With the guidance of the assortment strategy, merchants can start outlining the items in the quantities that will fill the needs of that shopping list. Some of the needs may be filled from existing continuity products, while some may be found in replacement products that are “similar” to last year. Other customer choices will require net new product development. Depending on the retailer’s business model, supplier/market product lines may also provide choices, all these options following the guidance of the assortment strategy. This is an iterative process. Perhaps, after some research, the buyers just can’t find or don’t believe in the product list that the strategy has suggested and want to modify the strategy. As the assortment build out continues, the buyers will assemble a list of candidate products (usually a longer list) that the strategy requires.
3. Product Distribution/Fulfillment
This phase of the assortment management process is more straightforward — based on the strategy that dictated which products should be designated to which locations, channels or clusters that satisfy the local customer needs. This “distribution process” will establish product/location eligibilities as well as suggest quantities for the merchants to consider in refining the shopping list. In this phase, it’s important not just to understand what the numbers indicate, but also to have visual representation of exactly what the customers will see when they walk into the store or view products on a web page.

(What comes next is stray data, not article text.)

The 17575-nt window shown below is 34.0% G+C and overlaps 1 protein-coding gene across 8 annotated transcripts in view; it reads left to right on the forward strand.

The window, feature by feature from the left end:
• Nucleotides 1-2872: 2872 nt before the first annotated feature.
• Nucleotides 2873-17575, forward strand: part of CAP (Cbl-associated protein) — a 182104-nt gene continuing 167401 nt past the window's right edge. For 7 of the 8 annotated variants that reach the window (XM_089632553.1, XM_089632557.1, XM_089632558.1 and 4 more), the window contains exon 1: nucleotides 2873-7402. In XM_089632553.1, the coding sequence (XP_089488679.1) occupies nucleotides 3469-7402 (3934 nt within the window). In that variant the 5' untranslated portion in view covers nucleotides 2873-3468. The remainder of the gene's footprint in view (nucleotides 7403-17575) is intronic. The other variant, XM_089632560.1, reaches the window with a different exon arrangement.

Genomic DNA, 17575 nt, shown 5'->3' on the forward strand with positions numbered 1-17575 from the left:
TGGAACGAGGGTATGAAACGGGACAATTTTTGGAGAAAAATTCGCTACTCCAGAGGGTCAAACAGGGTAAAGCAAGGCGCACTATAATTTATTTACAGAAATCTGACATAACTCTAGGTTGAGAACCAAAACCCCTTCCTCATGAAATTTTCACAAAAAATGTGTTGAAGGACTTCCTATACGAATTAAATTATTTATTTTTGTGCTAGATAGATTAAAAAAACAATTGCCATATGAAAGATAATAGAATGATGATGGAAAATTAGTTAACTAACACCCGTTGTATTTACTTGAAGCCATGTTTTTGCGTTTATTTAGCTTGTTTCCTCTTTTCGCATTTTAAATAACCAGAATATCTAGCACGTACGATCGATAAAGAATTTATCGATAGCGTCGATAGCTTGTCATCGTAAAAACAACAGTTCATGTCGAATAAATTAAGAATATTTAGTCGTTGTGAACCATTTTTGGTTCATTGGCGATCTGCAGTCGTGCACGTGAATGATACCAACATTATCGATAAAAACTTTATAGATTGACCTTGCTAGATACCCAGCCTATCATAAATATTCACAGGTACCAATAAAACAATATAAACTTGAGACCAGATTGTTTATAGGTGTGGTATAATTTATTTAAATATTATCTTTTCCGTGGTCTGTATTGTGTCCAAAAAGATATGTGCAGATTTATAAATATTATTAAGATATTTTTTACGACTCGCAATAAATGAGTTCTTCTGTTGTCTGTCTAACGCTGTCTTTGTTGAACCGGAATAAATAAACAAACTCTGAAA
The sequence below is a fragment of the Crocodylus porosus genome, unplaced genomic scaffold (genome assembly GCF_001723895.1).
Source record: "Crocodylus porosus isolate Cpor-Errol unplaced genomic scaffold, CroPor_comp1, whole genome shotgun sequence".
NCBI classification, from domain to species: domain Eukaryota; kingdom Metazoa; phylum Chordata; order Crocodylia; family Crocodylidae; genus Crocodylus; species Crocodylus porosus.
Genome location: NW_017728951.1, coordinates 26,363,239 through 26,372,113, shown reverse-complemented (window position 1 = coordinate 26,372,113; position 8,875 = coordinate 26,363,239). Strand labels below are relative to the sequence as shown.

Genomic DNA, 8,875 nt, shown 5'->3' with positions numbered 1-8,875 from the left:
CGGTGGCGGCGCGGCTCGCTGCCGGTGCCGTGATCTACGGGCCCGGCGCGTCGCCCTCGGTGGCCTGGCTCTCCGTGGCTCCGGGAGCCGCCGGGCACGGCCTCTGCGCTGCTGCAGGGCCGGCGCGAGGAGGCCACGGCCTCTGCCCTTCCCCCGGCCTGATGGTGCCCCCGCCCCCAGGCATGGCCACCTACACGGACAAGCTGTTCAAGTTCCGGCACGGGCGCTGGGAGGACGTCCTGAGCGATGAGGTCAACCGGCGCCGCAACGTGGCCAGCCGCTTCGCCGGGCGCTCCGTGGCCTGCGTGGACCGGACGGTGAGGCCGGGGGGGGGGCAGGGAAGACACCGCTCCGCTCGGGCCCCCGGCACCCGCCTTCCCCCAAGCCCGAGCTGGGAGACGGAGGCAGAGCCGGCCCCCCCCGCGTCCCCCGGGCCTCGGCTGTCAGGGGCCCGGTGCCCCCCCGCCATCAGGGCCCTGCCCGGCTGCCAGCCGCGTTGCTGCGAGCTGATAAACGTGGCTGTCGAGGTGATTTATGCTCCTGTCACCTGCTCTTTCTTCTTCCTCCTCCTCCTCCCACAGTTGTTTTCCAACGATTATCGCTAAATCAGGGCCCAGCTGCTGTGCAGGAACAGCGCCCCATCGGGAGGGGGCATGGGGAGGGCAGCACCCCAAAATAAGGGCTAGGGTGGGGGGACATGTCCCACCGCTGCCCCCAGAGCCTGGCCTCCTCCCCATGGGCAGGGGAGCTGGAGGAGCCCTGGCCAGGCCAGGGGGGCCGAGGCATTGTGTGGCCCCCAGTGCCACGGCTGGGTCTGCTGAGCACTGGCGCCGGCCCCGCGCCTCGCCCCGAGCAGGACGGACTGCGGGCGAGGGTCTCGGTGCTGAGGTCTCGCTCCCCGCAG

4. Product Quantification
With a now narrower product candidate list, designated locations and a strategy to balance to, the next task is to determine the potential quantities of the products to be ordered, the exact color and size requirements based on the location destinations (with reference to their individual size and color preferences), and the delivery timing that makes sense to achieve the original merchant vision and financial constraints including planned sales, inventory levels, space capacity, some small but critical additional factors. Quantification may get more detailed (i.e., weekly values) if the product will be carried longer term and ordered frequently (vs. a “one and done” buy).
Locking in Success
These four processes are iterative, with retailers starting the process at different points and continuously adjusting all four areas until they are confident that the assortment meets the customers’ needs by location and matches the merchant vision as well as the financial needs of the organization.
By following these processes, retailers will be able to offer curated, local assortments that make it easier for the customers to say yes to buying (multiple) products, wherever and whenever they shop, while reducing inventory costs and improving margins.
Peter Charness is a retail software executive with global experience in innovating solutions for the retail and CPG industries. Peter has held executive roles with various retailers, running the merchandising and planning functions prior to moving into the software industry, where he has led the product initiatives for several major software companies with a focus in the areas of BI, merchandise, and supply chain planning as well as other retail systems. He currently serves as SVP, Merchandise Lifecycle Management at Aptos.